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Rebellion Record: a Diary of American Events: Documents and Narratives, Volume 3. (ed. Frank Moore), Doc. 36. battle of Port Royal, S. C. Fought November 7, 1861. (search)
annel is fair for any wind with southing in it, the only dangerous ones. It admits the largest class of vessels; it is easily defended; it is in the heart of South Carolina; it is twenty miles from Savannah, and thirty from Charleston; it has room enough for the navies of the world; it is a Fortress Monroe in South Carolina. Negroes are pouring in; they believe their condition is to be bettered. The white men have all fled. Vessels go up to Beaufort to-day. This will be carried by Capt. Steedman, of the Bienville, who followed the Wabash into the thickest fight, and behaved very gallantly. Beaufort has been taken by the gunboats, the town having been abandoned by the whites. The negroes were pillaging the town. They said the whites were shooting them right and left, in order to drive them back into the interior. A boat which came off to the Seneca said one man, giving his name, shot six of the negroes. John Rogers. Letter from General Viele. The following letter wa
I took passage on the Bienville, which left on the 23d, having in tow the Brandywine, which Capt. Steedman had orders to proceed with to Fortress Monroe. He arrived at the latter point at nine o'cloe thorough sea-going qualities of the Bienville enabled her to ride the gale out safely, but Capt. Steedman deemed it his duty to lay to during the early part of the ensuing day, lest some vessel of t could live an instant in such a sea. Who will volunteer to save the Winfield Scott? asked Captain Steedman. I, I, shouted a score of voices. Three small boats were at once lowered, and quickly inions so necessary, and yet that augur such fearful things to come. From our gallant commander, Steedman — himself a South Carolinian by birth, but a thorough Union man for all that — down to the powdwere mangled pieces of flesh immersed in gore. I saw still other sickening things. Commander Charles Steedman, of the Bienville, himself a native of Charleston, with that humanity which is ever th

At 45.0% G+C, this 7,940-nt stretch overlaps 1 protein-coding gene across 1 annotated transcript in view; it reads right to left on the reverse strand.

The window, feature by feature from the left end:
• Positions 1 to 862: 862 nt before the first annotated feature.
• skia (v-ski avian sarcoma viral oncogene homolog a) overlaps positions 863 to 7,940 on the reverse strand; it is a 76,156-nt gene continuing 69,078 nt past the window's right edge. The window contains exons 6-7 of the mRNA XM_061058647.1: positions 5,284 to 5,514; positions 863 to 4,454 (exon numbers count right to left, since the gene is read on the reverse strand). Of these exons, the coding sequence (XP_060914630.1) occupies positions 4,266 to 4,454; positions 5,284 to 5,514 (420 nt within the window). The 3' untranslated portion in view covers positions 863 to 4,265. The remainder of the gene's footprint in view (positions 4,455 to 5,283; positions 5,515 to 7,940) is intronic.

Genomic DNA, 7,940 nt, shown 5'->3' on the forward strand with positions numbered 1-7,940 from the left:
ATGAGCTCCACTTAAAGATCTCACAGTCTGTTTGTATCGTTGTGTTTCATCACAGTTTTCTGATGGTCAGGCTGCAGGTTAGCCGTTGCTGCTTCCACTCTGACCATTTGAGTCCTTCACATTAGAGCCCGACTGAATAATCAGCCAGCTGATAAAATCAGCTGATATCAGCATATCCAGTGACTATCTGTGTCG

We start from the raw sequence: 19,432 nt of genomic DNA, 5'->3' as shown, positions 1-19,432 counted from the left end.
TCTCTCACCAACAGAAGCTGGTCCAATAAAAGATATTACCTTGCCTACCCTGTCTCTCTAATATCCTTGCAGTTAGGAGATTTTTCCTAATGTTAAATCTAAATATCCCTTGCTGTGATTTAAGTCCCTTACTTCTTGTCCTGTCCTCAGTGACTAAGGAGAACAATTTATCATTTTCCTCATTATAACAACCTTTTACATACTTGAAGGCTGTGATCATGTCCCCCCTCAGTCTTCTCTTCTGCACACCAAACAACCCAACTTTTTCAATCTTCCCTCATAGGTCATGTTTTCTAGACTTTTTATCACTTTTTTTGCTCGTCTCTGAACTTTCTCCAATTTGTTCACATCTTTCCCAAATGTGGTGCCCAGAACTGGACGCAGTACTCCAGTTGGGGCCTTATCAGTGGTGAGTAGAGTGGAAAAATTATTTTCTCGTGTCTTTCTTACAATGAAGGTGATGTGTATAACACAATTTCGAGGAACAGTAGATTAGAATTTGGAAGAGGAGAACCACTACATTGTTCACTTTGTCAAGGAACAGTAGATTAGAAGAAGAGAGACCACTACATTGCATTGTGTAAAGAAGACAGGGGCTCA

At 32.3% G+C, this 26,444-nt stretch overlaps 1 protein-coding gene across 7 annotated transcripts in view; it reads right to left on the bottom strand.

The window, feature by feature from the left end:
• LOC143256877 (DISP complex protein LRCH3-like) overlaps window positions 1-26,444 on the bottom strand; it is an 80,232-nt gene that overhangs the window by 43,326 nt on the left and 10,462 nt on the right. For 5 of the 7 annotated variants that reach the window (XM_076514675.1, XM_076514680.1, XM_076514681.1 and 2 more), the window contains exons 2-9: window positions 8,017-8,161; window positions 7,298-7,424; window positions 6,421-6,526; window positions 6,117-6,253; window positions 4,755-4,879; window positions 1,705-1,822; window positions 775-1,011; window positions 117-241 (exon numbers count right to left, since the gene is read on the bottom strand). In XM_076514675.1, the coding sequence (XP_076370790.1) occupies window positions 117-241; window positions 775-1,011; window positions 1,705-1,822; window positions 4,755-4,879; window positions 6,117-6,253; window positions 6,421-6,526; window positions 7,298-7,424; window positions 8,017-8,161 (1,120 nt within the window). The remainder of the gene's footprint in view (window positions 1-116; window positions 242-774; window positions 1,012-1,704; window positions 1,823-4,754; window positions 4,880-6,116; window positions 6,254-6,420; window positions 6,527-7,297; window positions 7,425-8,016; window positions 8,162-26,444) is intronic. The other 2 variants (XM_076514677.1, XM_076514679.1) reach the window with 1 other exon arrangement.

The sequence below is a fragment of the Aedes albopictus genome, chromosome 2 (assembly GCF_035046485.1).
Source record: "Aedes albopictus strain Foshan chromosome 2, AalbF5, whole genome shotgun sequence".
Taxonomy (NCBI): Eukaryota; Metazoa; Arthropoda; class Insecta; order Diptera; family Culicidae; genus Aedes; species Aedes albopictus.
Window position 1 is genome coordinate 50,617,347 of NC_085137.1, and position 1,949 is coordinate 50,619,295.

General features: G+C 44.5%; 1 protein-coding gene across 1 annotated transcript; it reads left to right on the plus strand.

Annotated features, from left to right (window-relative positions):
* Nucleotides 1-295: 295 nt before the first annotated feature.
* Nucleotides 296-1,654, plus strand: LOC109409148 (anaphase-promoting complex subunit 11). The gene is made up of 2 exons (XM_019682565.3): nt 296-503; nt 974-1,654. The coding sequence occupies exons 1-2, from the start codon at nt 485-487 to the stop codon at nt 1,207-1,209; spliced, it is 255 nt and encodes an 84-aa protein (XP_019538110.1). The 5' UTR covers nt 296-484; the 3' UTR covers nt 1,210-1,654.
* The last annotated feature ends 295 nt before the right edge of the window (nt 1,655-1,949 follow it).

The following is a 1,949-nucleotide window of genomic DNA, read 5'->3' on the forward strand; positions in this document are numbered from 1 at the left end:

Rebellion Record: a Diary of American Events: Documents and Narratives, Volume 3. (ed. Frank Moore), Doc. 170. retreat of the wild Cat Brigade. (search)
the surgeons to me, that was the cruelest order officer ever gave. I protested in vain. I urged that it would kill my patients. But come they must. I shall lose perhaps thirty or forty of my regiment, and it will plant consumption in the lungs of two hundred more. And here is another picture. We splash along tediously through the mire, and mounted officers encourage their men by kind words of sympathy. Nearly all relieve feeble soldiers by carrying their knapsacks and muskets. Colonel Steedman, long racked with chills and fever, and scarce able to sit his horse, rides with his scattered columns. Colonel Connell, suffering from illness, bears the burthen of a sick soldier's knapsack. Colonel Coburn dismounts, and pushes through the mud, while a feeble lad rides his charger. The captains, on foot, emulate their superiors, and encourage them by example. At Rockcastle River, the column is victoriously over Wildcat. The dismal train halts at the ferry, in the mud and rain.